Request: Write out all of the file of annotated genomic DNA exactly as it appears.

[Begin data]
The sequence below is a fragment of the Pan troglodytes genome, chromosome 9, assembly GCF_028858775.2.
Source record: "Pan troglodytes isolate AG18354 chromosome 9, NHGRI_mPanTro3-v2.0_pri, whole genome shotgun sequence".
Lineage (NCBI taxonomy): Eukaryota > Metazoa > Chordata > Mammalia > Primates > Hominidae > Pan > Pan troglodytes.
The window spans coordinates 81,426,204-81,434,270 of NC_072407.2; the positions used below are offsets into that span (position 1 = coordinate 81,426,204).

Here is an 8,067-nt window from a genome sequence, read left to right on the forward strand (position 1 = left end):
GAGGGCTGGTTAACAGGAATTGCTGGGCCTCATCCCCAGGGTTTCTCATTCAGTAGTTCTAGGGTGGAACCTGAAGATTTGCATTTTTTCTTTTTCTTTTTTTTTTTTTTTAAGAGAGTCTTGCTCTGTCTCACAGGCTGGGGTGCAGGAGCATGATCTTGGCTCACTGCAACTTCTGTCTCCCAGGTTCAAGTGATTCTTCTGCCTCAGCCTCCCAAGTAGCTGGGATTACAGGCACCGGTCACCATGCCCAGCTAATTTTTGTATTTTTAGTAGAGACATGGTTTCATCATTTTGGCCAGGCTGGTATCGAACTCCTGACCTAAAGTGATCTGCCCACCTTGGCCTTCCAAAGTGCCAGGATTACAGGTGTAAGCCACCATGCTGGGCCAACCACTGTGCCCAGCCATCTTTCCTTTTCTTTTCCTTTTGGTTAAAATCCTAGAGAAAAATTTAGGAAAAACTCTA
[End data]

The sequence below is a fragment of the Pan troglodytes genome, chromosome 9, assembly GCF_028858775.2.
Source record: "Pan troglodytes isolate AG18354 chromosome 9, NHGRI_mPanTro3-v2.0_pri, whole genome shotgun sequence".
Lineage (NCBI taxonomy): Eukaryota > Metazoa > Chordata > Mammalia > Primates > Hominidae > Pan > Pan troglodytes.
The window spans coordinates 81,426,204-81,434,270 of NC_072407.2; the positions used below are offsets into that span (position 1 = coordinate 81,426,204).

Here is an 8,067-nt window from a genome sequence, read left to right on the forward strand (position 1 = left end):
GAGGGCTGGTTAACAGGAATTGCTGGGCCTCATCCCCAGGGTTTCTCATTCAGTAGTTCTAGGGTGGAACCTGAAGATTTGCATTTTTTCTTTTTCTTTTTTTTTTTTTTTAAGAGAGTCTTGCTCTGTCTCACAGGCTGGGGTGCAGGAGCATGATCTTGGCTCACTGCAACTTCTGTCTCCCAGGTTCAAGTGATTCTTCTGCCTCAGCCTCCCAAGTAGCTGGGATTACAGGCACCGGTCACCATGCCCAGCTAATTTTTGTATTTTTAGTAGAGACATGGTTTCATCATTTTGGCCAGGCTGGTATCGAACTCCTGACCTAAAGTGATCTGCCCACCTTGGCCTTCCAAAGTGCCAGGATTACAGGTGTAAGCCACCATGCTGGGCCAACCACTGTGCCCAGCCATCTTTCCTTTTCTTTTCCTTTTGGTTAAAATCCTAGAGAAAAATTTAGGAAAAACTCTA